Battle of the Planets 1B NM Silvestri Cv Shurief Tortosa Russo Bros Movie Image


SKU: 14512 Category:


Battle of the Planets (2002 Image) #1B

Published Aug 2002 by Image
Marc Silvestri Cover
(W) Munier Shurief
(P) Alex Ross and Wilson Tortosa
(c) Shane Law and Udon Studios
Full color, 32 pages

Banded together to protect the earth, G-Force is a team of five highly trained teenagers who keep the world safe from all manner of evil threats! Using an array of advanced weapons and even-more-advanced vehicles, the team best known for their 1970’s cartoon series is set to be taken into the 21st Century by some of the top talents in comics!

The Wait is OVER! Sandy Frank Productions, Top Cow Productions and Alex Ross proudly Present G-Force, The Battle of the Planets. Yes it’s true. This July, the hottest book of 2002 takes off, written by Munier Sharief (Battle Chasers) and newcomer penciler extraordinaire Wilson Tortosa, with story layouts, art direction and COVERS by ALEX ROSS! Join Mark, Jason, Tiny, Keyop, and Princess on all their adventures to save the earth from the evil Zoltar and the forces of Spectra!

Our story opens with a series of disasters, as a mysterious person in a pointed mask receives updates pertaining to their undefined plan, followed by a jetliner encountering a massive, mysterious vessel in the skies over the Himalayas. At the same time, in a secret military facility, another secret weapon is being tested…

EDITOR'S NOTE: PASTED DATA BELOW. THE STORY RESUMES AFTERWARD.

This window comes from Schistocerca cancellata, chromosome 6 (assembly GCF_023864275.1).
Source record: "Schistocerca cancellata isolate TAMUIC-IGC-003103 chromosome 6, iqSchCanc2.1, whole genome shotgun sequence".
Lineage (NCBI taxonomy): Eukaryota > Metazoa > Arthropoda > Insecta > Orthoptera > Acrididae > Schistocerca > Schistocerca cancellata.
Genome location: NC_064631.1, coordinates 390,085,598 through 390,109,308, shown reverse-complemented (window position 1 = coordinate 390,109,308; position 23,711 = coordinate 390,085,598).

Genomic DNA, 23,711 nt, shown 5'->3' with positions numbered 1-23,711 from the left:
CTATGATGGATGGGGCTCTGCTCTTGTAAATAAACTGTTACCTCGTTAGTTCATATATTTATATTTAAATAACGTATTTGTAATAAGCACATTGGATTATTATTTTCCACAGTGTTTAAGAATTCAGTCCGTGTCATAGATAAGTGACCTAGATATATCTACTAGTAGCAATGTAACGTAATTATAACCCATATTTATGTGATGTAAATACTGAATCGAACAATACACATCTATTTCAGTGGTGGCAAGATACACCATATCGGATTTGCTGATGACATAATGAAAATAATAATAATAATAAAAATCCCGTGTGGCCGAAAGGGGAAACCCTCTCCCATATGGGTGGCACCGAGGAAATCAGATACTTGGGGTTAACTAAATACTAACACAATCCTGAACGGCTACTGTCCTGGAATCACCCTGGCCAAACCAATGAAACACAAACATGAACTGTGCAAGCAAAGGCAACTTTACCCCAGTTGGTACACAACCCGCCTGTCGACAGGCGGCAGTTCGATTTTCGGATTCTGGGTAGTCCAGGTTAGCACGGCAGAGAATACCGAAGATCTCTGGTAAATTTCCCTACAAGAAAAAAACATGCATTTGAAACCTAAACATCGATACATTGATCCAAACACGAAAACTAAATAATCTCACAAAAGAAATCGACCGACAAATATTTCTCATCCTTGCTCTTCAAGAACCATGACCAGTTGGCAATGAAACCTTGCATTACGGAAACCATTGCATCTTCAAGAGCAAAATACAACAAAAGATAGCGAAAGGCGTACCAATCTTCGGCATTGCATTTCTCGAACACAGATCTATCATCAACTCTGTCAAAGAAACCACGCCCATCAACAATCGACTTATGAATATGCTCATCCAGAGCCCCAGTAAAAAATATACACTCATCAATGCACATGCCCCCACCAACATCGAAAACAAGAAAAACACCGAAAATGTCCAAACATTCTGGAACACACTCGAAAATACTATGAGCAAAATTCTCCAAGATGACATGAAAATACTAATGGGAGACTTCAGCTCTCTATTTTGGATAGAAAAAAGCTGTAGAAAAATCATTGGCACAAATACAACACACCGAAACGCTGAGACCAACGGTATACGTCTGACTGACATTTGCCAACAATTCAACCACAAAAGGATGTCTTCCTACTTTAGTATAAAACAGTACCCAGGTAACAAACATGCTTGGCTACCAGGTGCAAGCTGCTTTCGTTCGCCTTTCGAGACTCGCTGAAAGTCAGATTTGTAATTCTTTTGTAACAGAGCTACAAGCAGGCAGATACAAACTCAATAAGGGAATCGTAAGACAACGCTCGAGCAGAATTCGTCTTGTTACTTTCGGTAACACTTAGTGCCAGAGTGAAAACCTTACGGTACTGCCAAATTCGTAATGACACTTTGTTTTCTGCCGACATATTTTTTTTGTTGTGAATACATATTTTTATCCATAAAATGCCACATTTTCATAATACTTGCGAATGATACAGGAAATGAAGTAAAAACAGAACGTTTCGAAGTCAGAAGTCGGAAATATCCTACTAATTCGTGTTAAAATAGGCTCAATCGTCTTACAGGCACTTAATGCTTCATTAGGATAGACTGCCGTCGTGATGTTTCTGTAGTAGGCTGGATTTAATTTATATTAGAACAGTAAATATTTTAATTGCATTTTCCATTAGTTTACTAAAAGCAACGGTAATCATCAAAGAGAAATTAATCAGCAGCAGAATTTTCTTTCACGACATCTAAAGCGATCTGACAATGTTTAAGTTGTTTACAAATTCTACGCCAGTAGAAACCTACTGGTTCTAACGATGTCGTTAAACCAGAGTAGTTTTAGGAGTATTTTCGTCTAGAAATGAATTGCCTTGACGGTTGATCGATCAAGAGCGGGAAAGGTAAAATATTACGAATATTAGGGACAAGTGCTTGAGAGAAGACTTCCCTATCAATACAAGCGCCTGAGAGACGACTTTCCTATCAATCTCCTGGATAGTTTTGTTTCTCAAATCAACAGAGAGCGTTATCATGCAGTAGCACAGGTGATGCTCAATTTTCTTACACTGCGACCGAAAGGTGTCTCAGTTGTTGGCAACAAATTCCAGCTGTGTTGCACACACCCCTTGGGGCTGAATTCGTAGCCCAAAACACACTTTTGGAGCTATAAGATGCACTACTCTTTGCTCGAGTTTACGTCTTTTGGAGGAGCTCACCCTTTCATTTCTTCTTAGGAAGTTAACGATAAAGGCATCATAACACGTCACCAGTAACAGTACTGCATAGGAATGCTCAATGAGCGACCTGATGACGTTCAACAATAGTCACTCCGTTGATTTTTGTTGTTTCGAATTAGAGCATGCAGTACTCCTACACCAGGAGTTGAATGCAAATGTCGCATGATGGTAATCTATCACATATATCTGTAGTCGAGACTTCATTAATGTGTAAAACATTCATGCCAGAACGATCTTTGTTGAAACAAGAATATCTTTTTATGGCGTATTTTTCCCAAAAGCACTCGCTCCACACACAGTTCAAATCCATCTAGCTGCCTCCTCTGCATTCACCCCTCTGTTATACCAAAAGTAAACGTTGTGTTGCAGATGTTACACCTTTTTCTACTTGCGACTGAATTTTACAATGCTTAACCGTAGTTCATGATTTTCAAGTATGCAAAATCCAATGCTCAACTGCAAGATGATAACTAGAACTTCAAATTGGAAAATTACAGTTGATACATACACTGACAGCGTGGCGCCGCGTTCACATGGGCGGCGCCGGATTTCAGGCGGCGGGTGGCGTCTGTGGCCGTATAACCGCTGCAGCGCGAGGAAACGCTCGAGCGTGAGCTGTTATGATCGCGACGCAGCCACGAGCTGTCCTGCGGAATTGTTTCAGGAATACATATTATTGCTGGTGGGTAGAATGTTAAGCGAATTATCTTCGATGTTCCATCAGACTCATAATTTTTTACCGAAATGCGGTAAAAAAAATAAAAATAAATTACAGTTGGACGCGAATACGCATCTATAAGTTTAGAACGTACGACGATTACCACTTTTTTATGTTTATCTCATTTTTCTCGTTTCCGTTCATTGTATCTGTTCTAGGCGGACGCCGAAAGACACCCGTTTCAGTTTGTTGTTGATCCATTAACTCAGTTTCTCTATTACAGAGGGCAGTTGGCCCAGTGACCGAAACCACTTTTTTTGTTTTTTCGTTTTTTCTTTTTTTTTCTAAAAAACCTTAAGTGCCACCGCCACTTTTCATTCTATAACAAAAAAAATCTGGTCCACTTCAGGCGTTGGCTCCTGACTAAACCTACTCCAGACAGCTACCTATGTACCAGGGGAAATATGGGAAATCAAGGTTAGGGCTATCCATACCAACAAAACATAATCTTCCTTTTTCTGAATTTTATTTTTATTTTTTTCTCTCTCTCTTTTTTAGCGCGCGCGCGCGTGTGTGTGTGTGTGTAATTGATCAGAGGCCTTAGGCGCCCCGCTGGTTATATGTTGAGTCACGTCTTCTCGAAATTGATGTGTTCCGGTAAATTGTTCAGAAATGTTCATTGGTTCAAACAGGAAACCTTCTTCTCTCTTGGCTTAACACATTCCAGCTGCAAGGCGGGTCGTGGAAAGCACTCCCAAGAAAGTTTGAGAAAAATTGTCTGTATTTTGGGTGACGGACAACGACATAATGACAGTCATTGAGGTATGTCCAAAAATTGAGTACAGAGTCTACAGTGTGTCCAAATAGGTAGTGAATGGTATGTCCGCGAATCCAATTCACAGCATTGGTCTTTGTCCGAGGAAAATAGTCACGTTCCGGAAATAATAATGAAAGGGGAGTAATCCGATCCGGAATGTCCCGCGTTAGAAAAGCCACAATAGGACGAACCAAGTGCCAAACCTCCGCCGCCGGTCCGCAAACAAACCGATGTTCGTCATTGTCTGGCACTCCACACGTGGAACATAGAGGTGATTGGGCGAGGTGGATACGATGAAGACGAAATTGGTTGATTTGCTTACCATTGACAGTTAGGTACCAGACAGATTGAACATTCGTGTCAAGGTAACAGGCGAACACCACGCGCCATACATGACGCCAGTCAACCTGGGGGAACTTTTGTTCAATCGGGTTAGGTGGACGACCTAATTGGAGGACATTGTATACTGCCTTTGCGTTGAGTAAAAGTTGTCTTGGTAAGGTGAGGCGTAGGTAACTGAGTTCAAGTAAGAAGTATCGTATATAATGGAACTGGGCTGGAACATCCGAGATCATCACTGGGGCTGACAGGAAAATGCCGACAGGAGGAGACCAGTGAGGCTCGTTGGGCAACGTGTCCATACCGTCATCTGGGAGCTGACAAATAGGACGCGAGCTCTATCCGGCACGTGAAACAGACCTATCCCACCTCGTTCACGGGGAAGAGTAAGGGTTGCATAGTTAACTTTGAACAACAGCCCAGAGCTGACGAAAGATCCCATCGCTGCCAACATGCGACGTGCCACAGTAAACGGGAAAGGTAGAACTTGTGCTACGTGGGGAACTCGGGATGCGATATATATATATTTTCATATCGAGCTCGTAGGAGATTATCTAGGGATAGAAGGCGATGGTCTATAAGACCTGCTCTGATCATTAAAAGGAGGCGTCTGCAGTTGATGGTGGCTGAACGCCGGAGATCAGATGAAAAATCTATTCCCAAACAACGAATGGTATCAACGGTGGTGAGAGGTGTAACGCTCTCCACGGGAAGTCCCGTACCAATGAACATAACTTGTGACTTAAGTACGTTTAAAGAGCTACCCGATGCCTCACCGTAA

The suits and scientists are impressed by the ability of five teenagers to rip through Center Neptune’s most powerful mecha weaponry, and this would be a successful dry run by any measure, were it not for the scowl on the face of one General Tomak…

One might think that Director Anderson would be devastated by the setback, but he seems to take it all in stride, returning to his office with a thoughtful expression on his face, when out of the shadows comes a voice…

When I initially read this comic, in the faraway land of 2002, this is the point where I realized that this is all happening in between the lines of Gatchaman/Battle Of The Planets episode one, “Attack of The Space Terrapin”, one of the most epic-yet-kinda-dumb titles in history, and an episode my preteen mind still recalled vividly. I also admire the decision to keep the faux-70s fashions and haircuts intact, an art decision that gives the whole story a timeless retro-future appeal. As the Space Terrapin attacks, General Tomak’s “traditional” military forces are powerless against its assault, falling in waves before warship’s might…

Tomak is even more angry when a communique arrives from Anderson, consisting of one blunt sentence: “You have no idea what you’re dealing with.” While external forces converge to bring G-Force into play, the kids who comprise the team are dealing with their own issues. Keyop, the youngest of the group, worries about his own competence…